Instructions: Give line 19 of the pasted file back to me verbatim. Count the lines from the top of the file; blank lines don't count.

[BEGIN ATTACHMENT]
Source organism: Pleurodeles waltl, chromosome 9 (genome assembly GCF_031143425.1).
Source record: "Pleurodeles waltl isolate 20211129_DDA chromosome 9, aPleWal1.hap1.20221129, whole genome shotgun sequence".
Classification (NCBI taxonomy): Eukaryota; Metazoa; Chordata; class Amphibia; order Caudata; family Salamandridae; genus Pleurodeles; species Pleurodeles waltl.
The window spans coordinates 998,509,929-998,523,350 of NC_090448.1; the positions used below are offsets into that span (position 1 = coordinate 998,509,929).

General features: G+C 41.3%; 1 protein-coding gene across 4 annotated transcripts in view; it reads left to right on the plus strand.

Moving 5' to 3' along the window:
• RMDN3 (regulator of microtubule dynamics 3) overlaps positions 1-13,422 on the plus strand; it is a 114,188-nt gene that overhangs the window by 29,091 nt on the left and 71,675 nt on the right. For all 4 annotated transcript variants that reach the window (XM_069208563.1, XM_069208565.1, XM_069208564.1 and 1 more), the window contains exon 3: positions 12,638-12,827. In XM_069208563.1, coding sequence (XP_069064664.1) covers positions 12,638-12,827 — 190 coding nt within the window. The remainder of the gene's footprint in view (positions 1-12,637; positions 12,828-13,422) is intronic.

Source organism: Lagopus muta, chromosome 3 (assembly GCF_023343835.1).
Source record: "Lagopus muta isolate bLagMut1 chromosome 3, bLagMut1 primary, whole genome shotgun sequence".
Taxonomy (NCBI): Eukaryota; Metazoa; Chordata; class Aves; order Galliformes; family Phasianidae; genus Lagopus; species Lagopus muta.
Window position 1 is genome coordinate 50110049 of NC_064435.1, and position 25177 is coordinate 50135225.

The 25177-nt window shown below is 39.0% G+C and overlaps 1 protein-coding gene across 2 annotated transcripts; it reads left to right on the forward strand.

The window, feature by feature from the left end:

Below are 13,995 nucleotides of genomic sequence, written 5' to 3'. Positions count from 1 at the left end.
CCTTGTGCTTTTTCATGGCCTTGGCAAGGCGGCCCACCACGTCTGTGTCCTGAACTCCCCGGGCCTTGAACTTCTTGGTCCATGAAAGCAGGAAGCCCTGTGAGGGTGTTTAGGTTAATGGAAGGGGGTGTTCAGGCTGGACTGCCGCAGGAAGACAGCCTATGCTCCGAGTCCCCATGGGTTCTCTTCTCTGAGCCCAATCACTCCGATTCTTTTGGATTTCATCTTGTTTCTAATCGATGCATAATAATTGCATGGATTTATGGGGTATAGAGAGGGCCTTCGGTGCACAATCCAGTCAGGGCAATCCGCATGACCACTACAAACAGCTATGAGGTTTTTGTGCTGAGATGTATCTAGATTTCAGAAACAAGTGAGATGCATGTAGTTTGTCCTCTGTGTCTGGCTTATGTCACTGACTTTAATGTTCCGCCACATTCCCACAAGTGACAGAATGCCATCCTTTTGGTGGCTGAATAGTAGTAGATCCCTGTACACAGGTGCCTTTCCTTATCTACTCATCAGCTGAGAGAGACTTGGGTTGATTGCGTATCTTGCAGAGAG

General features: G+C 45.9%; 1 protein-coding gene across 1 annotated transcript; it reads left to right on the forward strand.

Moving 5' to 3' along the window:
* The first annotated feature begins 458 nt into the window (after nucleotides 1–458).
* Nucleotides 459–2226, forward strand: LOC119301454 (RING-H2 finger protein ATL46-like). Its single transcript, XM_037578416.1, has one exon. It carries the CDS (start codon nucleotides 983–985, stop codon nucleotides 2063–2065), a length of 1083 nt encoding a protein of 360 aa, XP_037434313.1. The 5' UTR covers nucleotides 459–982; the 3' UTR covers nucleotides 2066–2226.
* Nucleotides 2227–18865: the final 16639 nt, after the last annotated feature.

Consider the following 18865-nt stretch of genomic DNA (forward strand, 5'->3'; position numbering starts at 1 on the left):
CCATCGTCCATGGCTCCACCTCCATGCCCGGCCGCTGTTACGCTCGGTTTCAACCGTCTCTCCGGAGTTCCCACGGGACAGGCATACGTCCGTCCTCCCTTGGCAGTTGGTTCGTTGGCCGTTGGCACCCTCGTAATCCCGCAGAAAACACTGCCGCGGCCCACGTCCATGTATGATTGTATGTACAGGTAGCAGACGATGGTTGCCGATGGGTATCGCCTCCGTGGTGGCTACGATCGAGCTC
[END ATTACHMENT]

* Nucleotides 459–2226, forward strand: LOC119301454 (RING-H2 finger protein ATL46-like). Its single transcript, XM_037578416.1, has one exon. It carries the CDS (start codon nucleotides 983–985, stop codon nucleotides 2063–2065), a length of 1083 nt encoding a protein of 360 aa, XP_037434313.1. The 5' UTR covers nucleotides 459–982; the 3' UTR covers nucleotides 2066–2226.